about 1 year ago Update 0 comments
As you're probably aware, Friday - that's today! - is the 100th anniversary of the first game at Fenway Park. The Red Sox are to play the Yankees, and before the proceedings, there were other proceedings. Ceremonious proceedings. In front of a packed house, the Red Sox wheeled out and sometimes literally wheeled out pretty much every player to ever wear a Red Sox uniform. There was Oil Can Boyd. There was Johnny Pesky. There was Izzy Alcantara. There was Lou Merloni. With rare exception, if there's a guy you associate with the Red Sox in your head, he was present in Fenway Friday afternoon.
By and large, the pre-game ceremony was touching and well conducted. Wrote Peter Abraham:
The ceremony is over. How it could have been better, I'm not sure. If you're a fan of baseball, you had to enjoy that.
Twitter agreed. I don't follow everybody on Twitter, but the consensus from what I saw was "the Red Sox really know how to do this."
But when the ceremony was over, the ceremony was not over. There was still the matter of the toast. The potentially record-breaking toast.
Friday's ceremonies will also include a toast to Fenway Park. When fans arrive at their seats, they will find a grape juice drink and cups beneath their seats or in cup holders. The crowd will be invited to participate in the toast at the end of the pre-game ceremonies, in an attempt to set a world record for the largest toast in a single venue.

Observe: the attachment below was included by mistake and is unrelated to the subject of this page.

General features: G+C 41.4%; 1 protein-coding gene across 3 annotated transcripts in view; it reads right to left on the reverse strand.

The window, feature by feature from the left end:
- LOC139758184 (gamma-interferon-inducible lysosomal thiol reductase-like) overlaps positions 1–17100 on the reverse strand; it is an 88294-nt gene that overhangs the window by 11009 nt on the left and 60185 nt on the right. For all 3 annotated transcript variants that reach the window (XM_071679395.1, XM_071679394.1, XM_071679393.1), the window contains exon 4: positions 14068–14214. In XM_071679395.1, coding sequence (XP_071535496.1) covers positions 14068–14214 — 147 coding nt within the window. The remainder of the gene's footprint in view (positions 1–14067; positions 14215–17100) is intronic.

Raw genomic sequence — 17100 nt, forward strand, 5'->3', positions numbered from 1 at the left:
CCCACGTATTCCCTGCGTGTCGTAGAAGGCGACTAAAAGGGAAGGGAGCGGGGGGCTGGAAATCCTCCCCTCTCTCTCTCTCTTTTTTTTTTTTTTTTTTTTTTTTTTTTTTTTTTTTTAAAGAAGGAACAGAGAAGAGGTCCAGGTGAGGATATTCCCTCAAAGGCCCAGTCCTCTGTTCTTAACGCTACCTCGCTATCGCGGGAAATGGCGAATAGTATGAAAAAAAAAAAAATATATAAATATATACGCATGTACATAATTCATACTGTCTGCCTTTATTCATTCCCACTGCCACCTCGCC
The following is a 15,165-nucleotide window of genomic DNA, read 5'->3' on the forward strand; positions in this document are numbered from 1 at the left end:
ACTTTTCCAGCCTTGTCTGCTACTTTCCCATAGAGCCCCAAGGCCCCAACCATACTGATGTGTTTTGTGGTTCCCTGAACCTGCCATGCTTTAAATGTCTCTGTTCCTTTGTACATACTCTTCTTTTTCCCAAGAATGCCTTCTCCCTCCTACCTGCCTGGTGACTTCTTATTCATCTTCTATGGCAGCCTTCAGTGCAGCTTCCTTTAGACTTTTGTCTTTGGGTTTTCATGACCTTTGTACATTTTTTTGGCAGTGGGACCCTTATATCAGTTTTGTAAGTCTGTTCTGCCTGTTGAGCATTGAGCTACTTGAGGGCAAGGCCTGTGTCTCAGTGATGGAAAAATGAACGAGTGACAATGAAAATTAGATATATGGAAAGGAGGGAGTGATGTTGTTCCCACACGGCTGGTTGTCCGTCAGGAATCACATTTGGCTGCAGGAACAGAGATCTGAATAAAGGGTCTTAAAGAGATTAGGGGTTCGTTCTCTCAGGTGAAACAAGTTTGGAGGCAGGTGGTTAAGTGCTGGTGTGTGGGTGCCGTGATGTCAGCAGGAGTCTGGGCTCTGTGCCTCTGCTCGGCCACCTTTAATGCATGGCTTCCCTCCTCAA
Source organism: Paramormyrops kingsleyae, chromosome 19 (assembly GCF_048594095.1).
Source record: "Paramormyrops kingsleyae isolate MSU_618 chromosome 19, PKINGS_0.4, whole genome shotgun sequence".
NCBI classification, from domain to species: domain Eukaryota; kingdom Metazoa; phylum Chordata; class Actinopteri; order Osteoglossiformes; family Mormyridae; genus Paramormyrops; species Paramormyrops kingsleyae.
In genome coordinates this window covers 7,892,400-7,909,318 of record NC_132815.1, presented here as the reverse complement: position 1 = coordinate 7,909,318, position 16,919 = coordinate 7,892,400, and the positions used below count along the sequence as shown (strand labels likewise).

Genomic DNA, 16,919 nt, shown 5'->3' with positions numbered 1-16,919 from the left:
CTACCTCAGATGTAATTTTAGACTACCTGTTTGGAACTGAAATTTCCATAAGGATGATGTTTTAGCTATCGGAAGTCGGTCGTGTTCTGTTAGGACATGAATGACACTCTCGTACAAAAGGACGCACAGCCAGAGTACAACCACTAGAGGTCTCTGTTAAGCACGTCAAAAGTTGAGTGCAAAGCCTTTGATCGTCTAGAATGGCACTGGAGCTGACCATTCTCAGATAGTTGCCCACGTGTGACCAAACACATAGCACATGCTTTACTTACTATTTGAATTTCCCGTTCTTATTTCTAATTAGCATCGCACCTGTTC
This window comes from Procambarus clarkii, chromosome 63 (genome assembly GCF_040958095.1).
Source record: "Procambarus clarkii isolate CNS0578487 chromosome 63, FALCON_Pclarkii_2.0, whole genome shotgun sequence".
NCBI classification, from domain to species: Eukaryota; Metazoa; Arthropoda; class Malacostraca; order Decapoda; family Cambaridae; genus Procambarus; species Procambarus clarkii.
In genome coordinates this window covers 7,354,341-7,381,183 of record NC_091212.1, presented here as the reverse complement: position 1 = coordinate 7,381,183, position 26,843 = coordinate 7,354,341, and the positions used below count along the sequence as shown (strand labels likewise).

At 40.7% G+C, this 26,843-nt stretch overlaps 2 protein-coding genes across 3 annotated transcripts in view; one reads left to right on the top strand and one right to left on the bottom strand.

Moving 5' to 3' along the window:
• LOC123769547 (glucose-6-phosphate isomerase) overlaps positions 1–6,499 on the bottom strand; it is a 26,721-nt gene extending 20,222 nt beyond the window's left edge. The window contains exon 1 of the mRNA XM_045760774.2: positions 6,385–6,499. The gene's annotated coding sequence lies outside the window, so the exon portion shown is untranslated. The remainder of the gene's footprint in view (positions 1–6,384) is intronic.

The toast was led by World Series winners Pedro Martinez and Kevin Millar. I wrote "colorful" up there instead of "bad" because I wanted to be polite, but the toast was bad. Here is a representative image:
I don't know if Pedro and Millar were blackout drunk, but they sounded like they were blackout drunk. After leading the toast from on top of the dugout, they started talking about Karim Garcia. Then they kept talking about Karim Garcia, and then in the line of the day, Millar said "I think we're done, this is awkward now."
The toast captured the spirit of the 2004 Boston Red Sox, because that really was a team full of idiots, but I can think of more dignified ways to end what was otherwise a dignified ceremony. If you're trying to tug at people's heartstrings, and if you're trying to give people an experience they'll never forget, I don't know why you'd hand a microphone to Kevin Millar. I don't know why you'd hand a microphone to Kevin Millar in any circumstance, unless you're holding a microphone with a spider on it, and you're standing by Kevin Millar.
about 1 year ago Article 24 commentsContinue
about 1 year ago Update 0 comments
On April 15, 1912, the RMS Titanic sank in the north Atlantic Ocean.
Five days later, Fenway Park in Boston opened for business. The two events are not thought to be related.
Friday, April 20, 2012, is thus the 100th anniversary of the first game at Fenway Park, which was between the Red Sox and New York Yankees (the Red Sox won 5-2). The same two teams will face each other Friday afternoon, beginning at 3 p.m. ET, the same time they played on the first Fenway day.
An hour before that, the Red Sox will have a 100th anniversary ceremony, which will include John Williams conducting the Boston Pops in “Fanfare For Fenway”, many living former Red Sox players, and:
… a toast to Fenway Park. When fans arrive at their seats, they will find a grape juice drink and cups beneath their seats or in cup holders. The crowd will be invited to participate in the toast at the end of the pre-game ceremonies, in an attempt to set a world record for the largest toast in a single venue.
And then they’ll play the Yankees. With Boston off to a 4-8 start, that might even be more important to Red Sox Nation.